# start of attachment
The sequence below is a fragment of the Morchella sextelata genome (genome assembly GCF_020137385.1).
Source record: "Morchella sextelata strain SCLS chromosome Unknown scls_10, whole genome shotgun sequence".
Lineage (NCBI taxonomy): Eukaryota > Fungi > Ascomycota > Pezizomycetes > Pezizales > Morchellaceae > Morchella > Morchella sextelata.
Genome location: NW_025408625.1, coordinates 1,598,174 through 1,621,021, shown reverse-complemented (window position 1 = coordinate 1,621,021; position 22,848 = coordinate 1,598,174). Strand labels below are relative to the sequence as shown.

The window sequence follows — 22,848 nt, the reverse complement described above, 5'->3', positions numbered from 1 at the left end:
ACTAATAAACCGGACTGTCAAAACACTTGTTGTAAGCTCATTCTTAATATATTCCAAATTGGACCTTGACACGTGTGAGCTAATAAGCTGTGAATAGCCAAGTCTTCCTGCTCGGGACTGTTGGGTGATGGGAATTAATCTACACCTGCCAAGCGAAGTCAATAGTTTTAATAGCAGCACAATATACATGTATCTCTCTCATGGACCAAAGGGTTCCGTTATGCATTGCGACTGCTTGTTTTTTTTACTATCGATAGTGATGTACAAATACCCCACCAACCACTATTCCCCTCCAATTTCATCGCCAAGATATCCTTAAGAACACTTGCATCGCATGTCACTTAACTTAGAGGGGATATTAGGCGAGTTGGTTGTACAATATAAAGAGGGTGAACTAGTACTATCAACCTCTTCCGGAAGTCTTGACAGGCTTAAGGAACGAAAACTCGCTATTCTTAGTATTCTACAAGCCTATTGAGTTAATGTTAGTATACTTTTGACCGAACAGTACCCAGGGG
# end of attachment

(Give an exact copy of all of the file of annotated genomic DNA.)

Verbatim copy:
The sequence below is a fragment of the Morchella sextelata genome (genome assembly GCF_020137385.1).
Source record: "Morchella sextelata strain SCLS chromosome Unknown scls_10, whole genome shotgun sequence".
Lineage (NCBI taxonomy): Eukaryota > Fungi > Ascomycota > Pezizomycetes > Pezizales > Morchellaceae > Morchella > Morchella sextelata.
Genome location: NW_025408625.1, coordinates 1,598,174 through 1,621,021, shown reverse-complemented (window position 1 = coordinate 1,621,021; position 22,848 = coordinate 1,598,174). Strand labels below are relative to the sequence as shown.

The window sequence follows — 22,848 nt, the reverse complement described above, 5'->3', positions numbered from 1 at the left end:
ACTAATAAACCGGACTGTCAAAACACTTGTTGTAAGCTCATTCTTAATATATTCCAAATTGGACCTTGACACGTGTGAGCTAATAAGCTGTGAATAGCCAAGTCTTCCTGCTCGGGACTGTTGGGTGATGGGAATTAATCTACACCTGCCAAGCGAAGTCAATAGTTTTAATAGCAGCACAATATACATGTATCTCTCTCATGGACCAAAGGGTTCCGTTATGCATTGCGACTGCTTGTTTTTTTTACTATCGATAGTGATGTACAAATACCCCACCAACCACTATTCCCCTCCAATTTCATCGCCAAGATATCCTTAAGAACACTTGCATCGCATGTCACTTAACTTAGAGGGGATATTAGGCGAGTTGGTTGTACAATATAAAGAGGGTGAACTAGTACTATCAACCTCTTCCGGAAGTCTTGACAGGCTTAAGGAACGAAAACTCGCTATTCTTAGTATTCTACAAGCCTATTGAGTTAATGTTAGTATACTTTTGACCGAACAGTACCCAGGGG